Expert Interview with Steve Rhode on Overcoming Debt

When it comes to debt, the problem faced by people today are the same as they were for people centuries ago, and it can all be distilled to one common denominator, says personal finance blogger Steve Rhode.

Emotional fear.

Between the fear of failure and being intimidated about reaching out for help, people often end up suffering their debt problems in silence. Even those who do want to seek help can have trouble finding independent advice - most debt relief groups are sales organizations, including the nonprofit ones.

As a result, Steve says, people universally make horrible financial decisions when dealing with problem debt - trashing their future retirements, making promises they can't keep, and setting themselves up for continued financial failure because they are unwilling to truly deal with the underlying problems and take the actions necessary to have a better future.

"The reality is people with no experience in dealing with creditors and debt try to solve their own situation in secret without getting real advice," he adds. "That's like giving yourself a root canal because you are ashamed of a bad tooth."

The founder of the Get out of Debt Guy blog wants to help those drowning in debt by offering practical and honest advice for free. Here, he shares about the universal themes of debt he's uncovered on his travels around the world and offers advice on starting the journey to financial independence.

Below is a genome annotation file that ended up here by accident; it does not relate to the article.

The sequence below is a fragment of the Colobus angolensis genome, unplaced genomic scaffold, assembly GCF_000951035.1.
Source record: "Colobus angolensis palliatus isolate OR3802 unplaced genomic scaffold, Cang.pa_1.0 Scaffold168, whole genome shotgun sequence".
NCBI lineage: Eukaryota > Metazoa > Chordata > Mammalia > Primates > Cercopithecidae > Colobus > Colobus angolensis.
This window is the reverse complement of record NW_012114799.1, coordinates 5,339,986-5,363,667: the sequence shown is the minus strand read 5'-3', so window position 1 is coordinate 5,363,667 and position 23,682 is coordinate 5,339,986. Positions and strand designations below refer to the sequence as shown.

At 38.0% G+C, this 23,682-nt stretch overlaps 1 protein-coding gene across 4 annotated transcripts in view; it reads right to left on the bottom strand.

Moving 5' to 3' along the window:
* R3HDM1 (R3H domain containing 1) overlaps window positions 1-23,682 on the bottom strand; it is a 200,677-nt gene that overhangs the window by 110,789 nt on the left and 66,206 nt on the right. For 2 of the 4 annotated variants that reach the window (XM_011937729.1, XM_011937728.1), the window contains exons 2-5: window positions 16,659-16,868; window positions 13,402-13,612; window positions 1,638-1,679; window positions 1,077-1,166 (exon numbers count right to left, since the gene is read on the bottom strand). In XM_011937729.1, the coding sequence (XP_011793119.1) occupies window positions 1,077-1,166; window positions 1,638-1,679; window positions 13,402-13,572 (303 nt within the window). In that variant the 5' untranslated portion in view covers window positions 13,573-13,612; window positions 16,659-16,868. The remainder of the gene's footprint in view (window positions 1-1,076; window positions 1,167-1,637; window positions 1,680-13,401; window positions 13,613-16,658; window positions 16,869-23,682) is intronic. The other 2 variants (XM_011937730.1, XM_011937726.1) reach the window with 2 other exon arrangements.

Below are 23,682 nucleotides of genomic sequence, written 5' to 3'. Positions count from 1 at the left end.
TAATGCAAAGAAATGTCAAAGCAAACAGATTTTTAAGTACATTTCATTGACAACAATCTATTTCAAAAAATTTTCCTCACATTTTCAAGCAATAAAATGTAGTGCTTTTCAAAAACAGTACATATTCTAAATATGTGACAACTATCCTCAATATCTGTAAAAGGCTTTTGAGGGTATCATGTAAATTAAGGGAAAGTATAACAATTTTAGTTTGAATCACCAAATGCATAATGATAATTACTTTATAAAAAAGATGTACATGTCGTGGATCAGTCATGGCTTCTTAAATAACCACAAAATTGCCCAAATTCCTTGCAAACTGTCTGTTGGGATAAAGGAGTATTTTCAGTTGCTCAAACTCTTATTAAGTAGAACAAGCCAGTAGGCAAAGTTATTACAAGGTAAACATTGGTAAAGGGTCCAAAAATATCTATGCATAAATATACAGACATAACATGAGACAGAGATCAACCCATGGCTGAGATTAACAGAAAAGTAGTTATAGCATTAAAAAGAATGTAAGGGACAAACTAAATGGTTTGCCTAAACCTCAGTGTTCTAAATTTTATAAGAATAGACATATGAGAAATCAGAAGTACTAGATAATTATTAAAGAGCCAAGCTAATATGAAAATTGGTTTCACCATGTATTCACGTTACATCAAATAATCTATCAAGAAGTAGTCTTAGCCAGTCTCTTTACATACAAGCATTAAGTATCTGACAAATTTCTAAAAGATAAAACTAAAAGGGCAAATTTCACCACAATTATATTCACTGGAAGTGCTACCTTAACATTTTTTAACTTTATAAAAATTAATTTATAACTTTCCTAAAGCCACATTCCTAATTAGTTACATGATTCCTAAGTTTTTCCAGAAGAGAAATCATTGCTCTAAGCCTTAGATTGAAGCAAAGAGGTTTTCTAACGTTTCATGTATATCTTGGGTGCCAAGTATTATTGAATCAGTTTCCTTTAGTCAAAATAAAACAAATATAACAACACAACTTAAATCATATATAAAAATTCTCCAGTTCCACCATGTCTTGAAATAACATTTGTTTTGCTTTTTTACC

Tell us about your site, Get out of Debt Guy...when and why did you start it?

After living through financial problems myself in 1990, I thought there had to be a better way to deal with financial problems other than feel like the biggest loser in the world, live in stress and fear, and just be scared. The experience made me become very introspective and inquisitive.

Why are you so passionate about helping others get out of debt...for free?

Life has been good to me, and I want others to be able to find happiness as well. I am able to help people for free simply because of the ads on the site. They provide me with some income. The best part of the ads is I have no input in them. I am totally hands off, and they are handled by Google. I just focus on research, writing and answering reader questions.

How do you help readers work through their debt problems?

Since I no longer work with individuals and just focus on helping people with advice through the website so I can help as many people as possible, I think the best way to help people is to get them to the honest advice, information and details so they can try to make better and more informed decisions about how to deal with their debt.

Most people need to start here.

What are the biggest headlines in debt relief these days?

From my side of the fence, the biggest headline is "What's the Next Scam in Debt Relief." I write about a lot of dubious companies or help educate people about what to avoid or what questions to ask to not get ripped off.

Being in debt just tees you up to get scammed. Many people respond to some advertisement about a magic solution for mortgage, credit card or student loan debt. They pick up the phone and talk to a salesperson who pitches the consumer their widget. The salesperson is typically a commissioned salesperson who wants to close the sale, not provide the best independent advice.